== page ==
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Alan Turing at Princeton University

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Alan Turing, who earned a Ph.D. from Princeton in 1938, is considered the father of computer science. Read more.

Video Closed Captions

ANDREW APPEL: 2012 is the 100th
anniversary of the birth

of Alan Turing, who in many
ways is the founder of

computer science.

When Alan Turing arrived at
Princeton in 1936, there was

no such thing as a
computer science

department, here or anywhere.

The math department, as it was
at Princeton in the 1930s, had

been built by Oswald Veblen.

He recruited some of the best
mathematicians and logicians

in the world.

The Institute for Advanced Study
was founded in about

1930, in Princeton, and for
the first 10 years of its

existence it shared a building
with the Princeton math

department, here in
the old Fine hall.

And this is where Turing and
Church and von Neumann and

even, Einstein, would have had
their afternoon tea and


So when Alan Turing was about
23 years old, in Cambridge,

Alan Turing sent his paper "On
Computable Numbers" off for

publication and then he came
to Princeton, to study with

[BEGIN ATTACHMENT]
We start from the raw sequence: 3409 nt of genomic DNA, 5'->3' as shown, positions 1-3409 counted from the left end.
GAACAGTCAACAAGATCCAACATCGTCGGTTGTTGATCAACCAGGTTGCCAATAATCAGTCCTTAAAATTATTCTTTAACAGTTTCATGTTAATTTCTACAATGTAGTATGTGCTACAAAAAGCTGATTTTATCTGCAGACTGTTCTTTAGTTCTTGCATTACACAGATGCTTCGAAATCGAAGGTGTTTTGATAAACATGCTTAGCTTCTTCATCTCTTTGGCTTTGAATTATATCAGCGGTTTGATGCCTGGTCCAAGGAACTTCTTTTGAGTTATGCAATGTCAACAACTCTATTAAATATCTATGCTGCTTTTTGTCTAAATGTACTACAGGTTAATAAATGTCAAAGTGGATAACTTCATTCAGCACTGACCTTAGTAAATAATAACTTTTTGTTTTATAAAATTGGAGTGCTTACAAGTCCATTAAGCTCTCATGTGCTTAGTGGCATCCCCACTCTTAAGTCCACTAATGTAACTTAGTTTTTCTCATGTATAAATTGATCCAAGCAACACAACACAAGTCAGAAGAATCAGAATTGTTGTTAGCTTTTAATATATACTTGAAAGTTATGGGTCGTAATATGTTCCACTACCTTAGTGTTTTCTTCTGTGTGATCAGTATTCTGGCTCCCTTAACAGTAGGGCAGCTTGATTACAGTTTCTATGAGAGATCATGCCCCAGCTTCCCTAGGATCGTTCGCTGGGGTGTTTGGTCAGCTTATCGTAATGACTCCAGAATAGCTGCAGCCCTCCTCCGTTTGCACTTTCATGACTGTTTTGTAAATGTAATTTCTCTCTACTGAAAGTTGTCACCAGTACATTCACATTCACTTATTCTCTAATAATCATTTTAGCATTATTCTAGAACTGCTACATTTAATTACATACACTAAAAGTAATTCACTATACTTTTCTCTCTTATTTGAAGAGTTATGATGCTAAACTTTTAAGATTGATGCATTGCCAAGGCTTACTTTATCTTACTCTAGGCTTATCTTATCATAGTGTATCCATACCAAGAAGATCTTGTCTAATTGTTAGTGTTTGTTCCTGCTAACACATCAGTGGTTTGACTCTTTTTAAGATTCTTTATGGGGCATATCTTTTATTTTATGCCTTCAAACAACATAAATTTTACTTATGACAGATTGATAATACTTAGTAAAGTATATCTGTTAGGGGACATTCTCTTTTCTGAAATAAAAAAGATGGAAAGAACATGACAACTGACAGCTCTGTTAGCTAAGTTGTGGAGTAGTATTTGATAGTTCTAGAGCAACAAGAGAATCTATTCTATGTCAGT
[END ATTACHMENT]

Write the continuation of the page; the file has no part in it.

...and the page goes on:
Alonzo Church.

Turing's paper, in 1936, was so
revolutionary that very few

people understood it.

Alonzo Church understood it, at
Princeton, and Kurt Godel,

but these were geniuses.

One could say, that the greatest
computer science

department in the world in the
1930s was the Princeton math

department because

Church's lambda calculus
became the prototype

of programming languages
that we use.

Turing's machine became the
prototype of the computers

developed by John von Neumann at
the Institute for Advanced

Study in Princeton, in which the
program is just stored as

data in the memory
of the computer.

When we program a computer
today, we don't have to go

change the wiring, we just load
in a program and that

concept goes back through von
Neumann, to Turing, and in

some ways all the way back
to Kurt Godel, in 1931.

Today Princeton, in the 21st
century, has a real computer

science department.

It Is one of the great computer
science departments

of the world.

We study many of the same
things that Alan Turing

himself, was interested in; the
theory of computation, the

construction of real computers,
we study artificial

intelligence, which Turing
became interested in in the

late 1940s, we study the
applications of computation to

biology, which Turing
became interested in

in the early 1950s.

We owe a lot to Alan Turing
and the mathematicians at

Princeton in the mid-20th

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